word tritîyah, 'the third,' according to which it is to refer
to the third tryahah, or 'period of three days.'
Vasishtha XXIV, 4-5.
PRASNA II, ADHYÂYA 2, KANDIKÂ 3
1. A Brâhmana who always carries water (in his pot), who
always wears the sacred thread, who daily recites the Veda,
who avoids the food of Sûdras, who approaches (his wife) in
the proper season, and offers sacrifices in accordance with
the rules (of the Veda, after death) never falls from Brahman's
2. The Veda (says), 'Manu divided his estate among his sons.'
3. (A father may, therefore, divide his property) equally
among all, without (making any) difference;
4. Or the eldest may receive the most excellent chattel.
5. (For) the Veda says, 'Therefore, they distinguish the
eldest by (an additional share of the) property.
6. Or the eldest may receive (in excess) one part out of
7. (And) the other (sons) shall receive equal shares.
8. While the father lives, the division of the estate takes
place (only) with the permission of the father.
9. The (additional) share of the eldest is, (according to
the order) of the four castes, a cow, a horse, a goat, and a
10. If there are sons born of wives of different castes (varna),
they should make ten portions of the ancestral property and
take four (shares), three, two, (and) one, according to the
order (of the castes).
11. But if a legitimate son of the body (aurasa) is born,
the (other) sons of equal caste shall obtain one third share
(of the estate). 11
12. If there is a son of equal caste and a son of
12 a wife of the
next lower caste, the son born of the wife of the next lower
caste may take the share of the eldest, provided he be endowed
with good qualities.
13. (A son) who possesses good qualities becomes the protector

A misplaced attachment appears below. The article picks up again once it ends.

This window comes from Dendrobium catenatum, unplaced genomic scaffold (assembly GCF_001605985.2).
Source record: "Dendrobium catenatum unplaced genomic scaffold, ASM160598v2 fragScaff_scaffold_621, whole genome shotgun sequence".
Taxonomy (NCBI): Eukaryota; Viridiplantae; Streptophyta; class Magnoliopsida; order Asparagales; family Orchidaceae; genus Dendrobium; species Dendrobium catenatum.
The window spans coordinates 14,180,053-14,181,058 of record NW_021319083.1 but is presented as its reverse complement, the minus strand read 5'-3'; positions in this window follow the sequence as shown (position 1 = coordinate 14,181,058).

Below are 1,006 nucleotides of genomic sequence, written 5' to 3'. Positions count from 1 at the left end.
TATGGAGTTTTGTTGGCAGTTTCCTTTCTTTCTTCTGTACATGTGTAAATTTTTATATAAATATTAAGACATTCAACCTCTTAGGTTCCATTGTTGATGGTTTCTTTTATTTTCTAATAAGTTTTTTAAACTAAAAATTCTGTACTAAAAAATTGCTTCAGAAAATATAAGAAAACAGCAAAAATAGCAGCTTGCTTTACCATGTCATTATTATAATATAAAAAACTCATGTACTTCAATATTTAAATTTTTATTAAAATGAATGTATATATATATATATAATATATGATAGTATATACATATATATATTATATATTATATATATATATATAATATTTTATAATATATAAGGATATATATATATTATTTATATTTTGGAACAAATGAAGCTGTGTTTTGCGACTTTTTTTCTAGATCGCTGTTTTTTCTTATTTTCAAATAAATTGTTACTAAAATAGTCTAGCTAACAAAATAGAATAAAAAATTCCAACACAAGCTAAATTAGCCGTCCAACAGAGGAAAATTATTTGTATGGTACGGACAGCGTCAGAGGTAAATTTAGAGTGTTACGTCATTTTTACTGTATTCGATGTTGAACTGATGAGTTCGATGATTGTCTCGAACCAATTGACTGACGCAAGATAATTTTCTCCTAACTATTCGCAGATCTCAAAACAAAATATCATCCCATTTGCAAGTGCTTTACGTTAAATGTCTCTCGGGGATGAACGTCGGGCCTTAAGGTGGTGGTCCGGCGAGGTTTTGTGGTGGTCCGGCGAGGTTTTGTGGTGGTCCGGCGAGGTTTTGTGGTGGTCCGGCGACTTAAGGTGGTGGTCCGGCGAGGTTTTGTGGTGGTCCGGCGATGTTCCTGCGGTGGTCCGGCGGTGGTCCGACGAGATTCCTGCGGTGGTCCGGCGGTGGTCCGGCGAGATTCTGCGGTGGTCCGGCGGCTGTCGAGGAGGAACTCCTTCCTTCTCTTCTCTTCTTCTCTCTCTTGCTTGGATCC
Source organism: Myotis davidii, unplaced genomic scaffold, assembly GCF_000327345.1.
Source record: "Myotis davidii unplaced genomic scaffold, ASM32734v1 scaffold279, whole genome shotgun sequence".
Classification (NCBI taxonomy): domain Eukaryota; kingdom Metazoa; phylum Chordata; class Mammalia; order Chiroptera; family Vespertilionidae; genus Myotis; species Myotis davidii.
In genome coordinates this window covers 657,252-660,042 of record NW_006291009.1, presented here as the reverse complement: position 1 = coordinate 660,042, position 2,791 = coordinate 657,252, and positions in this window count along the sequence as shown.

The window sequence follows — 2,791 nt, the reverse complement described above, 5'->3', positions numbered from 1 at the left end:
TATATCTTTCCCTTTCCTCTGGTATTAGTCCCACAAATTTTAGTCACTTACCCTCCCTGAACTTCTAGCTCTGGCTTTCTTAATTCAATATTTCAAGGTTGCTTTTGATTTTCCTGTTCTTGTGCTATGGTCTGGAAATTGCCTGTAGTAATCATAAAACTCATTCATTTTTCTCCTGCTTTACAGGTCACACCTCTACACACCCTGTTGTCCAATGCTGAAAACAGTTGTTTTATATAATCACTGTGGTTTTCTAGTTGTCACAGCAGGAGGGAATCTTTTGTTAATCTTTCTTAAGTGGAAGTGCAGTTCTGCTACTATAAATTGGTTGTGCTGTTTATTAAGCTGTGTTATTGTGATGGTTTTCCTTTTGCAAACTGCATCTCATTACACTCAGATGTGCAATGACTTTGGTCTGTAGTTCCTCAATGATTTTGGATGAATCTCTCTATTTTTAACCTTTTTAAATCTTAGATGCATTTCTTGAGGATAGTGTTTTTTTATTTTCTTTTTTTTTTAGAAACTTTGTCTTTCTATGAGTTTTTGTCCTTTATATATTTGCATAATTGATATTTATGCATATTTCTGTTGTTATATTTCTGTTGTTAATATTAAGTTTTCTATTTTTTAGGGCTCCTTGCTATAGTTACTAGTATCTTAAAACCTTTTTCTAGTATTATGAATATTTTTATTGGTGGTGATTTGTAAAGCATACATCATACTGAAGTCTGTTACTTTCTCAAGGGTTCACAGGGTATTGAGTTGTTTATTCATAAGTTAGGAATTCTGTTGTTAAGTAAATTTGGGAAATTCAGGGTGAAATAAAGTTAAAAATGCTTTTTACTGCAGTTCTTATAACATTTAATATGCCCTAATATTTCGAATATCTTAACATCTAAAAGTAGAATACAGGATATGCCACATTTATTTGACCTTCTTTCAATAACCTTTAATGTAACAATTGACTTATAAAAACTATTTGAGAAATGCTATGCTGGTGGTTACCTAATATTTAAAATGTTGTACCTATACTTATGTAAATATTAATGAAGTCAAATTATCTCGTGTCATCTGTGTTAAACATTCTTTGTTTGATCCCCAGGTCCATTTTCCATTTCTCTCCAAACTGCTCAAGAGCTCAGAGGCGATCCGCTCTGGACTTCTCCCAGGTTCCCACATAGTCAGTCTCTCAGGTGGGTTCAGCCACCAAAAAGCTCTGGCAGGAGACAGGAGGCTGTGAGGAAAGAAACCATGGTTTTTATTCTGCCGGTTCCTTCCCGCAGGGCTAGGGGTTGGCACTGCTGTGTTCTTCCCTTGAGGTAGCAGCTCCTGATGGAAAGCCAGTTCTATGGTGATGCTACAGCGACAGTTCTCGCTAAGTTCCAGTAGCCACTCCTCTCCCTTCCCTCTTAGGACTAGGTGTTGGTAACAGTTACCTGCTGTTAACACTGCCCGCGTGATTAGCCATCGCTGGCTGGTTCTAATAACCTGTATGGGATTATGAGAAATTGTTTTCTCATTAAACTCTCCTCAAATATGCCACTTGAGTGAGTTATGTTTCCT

of the rest. 13
14. One must know a son begotten by (the husband) himself
on a wedded wife of equal caste (to be) a legitimate son of
the body (aurasa). 14
Now they quote also (the following verse): 'From the several
limbs (of my body) art thou produced, from my heart art thou
born; thou art "self" called a son; mayest thou live
a hundred autumns.' 15
15. The (male child) born of a daughter, after an agreement
has been made, (one must know to be) the son of an appointed
daughter (putrikâputra); any other (male offspring of a daughter
they call) a daughter's son (dauhitra).
16. Now they quote also (the following verse): 'The son of
an appointed daughter should offer the first funeral cake to
his mother, the second to her father, and the third to his father's
17. He who is begotten, by another man, on the wife of a
deceased man, of a eunuch, or of one (incurably) diseased, after
permission (has been given), is called the son begotten on a
wife (kshetraga). 17
18. Such a (son begotten on a wife) has two fathers and belongs
to two families; he has a right to perform the funeral oblations,
and to inherit the property of (his) two (fathers).
19. Now they quote also (the following verse): The son of
two fathers shall give the funeral cakes (to his two fathers,
and pronounce) two names with each oblation, and three cakes
shall serve for six persons; he who acts thus will not err.'
20. He (is called) an adopted son (datta) who, being given
by his father and his mother, or by either of the two, is received
in the place of a child.
21. He (is called) a son made (kritrima) whom (a mail) himself
makes (his son), with the (adoptee's) consent (only), and who